In summary, the COA reversed the portion of the trial court’s judgment which vacated the arbitration award and remanded the case for the trial court to determine whether confirmation of a modified award would be in the best interest of the children.

In In re McPeak, No. 14-17-00104-CV, the Court of Appeals granted a mandamus on two separate grounds. In February 2016, the mother and father separated and the mother moved with the children from the marital home in Brazoria County to Thorndale, Texas, about 40 miles northeast of Austin. Father filed for divorce in Brazoria County in October 2016. The parents signed agreed temporary orders, though mother was not represented by counsel and father was. The trial court approved the agreed temporary orders on November 22, 2016, which required the mother to move the children to Brazoria County or a contiguous county by January 1, 2017. If mother failed to do so, the children would be turned over to the father’s possession.

Mother retained counsel and filed a motion to set aside the temporary orders and, on December 8, a motion to modify the temporary orders, requesting the orders be set aside or at least that the geographic restriction be modified to include the mother’s new county of residence. On December 28 the mother also filed a motion for the court to confer with the oldest child (age 13) pursuant to TFC 153.009.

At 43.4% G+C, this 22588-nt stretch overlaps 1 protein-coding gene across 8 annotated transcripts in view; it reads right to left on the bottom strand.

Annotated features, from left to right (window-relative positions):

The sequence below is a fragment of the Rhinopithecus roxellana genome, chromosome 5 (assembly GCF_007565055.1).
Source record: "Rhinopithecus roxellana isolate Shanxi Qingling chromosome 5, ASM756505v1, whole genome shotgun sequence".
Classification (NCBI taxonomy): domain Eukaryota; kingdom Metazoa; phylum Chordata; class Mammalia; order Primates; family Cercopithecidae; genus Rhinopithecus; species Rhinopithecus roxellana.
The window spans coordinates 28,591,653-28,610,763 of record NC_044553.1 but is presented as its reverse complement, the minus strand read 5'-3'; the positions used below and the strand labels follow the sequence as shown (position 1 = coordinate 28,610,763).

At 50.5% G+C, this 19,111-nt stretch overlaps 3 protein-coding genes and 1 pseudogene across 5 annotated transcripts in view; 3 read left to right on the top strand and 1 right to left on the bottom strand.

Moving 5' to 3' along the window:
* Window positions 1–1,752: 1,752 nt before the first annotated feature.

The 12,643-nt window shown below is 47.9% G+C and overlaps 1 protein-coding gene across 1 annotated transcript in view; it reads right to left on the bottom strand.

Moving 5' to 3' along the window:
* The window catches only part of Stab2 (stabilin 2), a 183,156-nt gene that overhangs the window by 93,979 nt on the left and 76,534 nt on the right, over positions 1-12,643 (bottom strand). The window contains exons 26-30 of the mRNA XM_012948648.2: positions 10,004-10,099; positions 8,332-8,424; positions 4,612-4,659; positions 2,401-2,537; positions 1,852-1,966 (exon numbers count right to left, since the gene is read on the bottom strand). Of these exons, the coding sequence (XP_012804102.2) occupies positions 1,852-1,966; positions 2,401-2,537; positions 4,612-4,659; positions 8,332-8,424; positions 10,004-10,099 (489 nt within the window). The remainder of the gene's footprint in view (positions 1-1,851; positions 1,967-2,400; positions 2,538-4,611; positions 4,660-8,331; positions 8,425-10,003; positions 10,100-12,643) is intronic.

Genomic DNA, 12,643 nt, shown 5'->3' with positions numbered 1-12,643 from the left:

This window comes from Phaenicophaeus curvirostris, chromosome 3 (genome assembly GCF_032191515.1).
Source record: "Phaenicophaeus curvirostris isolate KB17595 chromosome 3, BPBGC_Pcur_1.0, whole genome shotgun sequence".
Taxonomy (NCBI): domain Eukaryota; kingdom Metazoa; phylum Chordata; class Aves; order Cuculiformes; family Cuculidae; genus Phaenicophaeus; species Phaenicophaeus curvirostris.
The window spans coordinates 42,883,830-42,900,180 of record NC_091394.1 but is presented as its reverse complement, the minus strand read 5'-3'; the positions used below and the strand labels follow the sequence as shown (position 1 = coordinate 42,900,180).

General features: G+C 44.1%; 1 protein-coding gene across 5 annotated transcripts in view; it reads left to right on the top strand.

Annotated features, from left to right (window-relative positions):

The trial court heard the motions on January 18, 2017 but stopped the hearing because the mother had not filed an affidavit under TFC 156.102 (Modification of Exclusive Right to Determine Primary Residence of Child Within One Year of Order). On January 19, the trial court signed an order denying the motion to confer and an order declining to consider further evidence and testimony. Mother filed a petition for writ of mandamus.

The Court of Appeals sustained the mother’s challenge on the affidavit issue because 156.102 applies to final orders, not temporary orders under 105.001. This imposed a higher burden of proof on the mother than the law required. The father did not deny the trial court erred in applying 156.102 instead of 105.001, but argued the court didn’t abuse its discretion because it reached the right result, if for the wrong reason. The Court of Appeals did not agree with the father and found the mother was prejudiced by the error for two reasons: the trial court stopped the hearing before she could present all her evidence and second, absent the trial court’s error, the mother might have met her lower burden of proof under 105.001.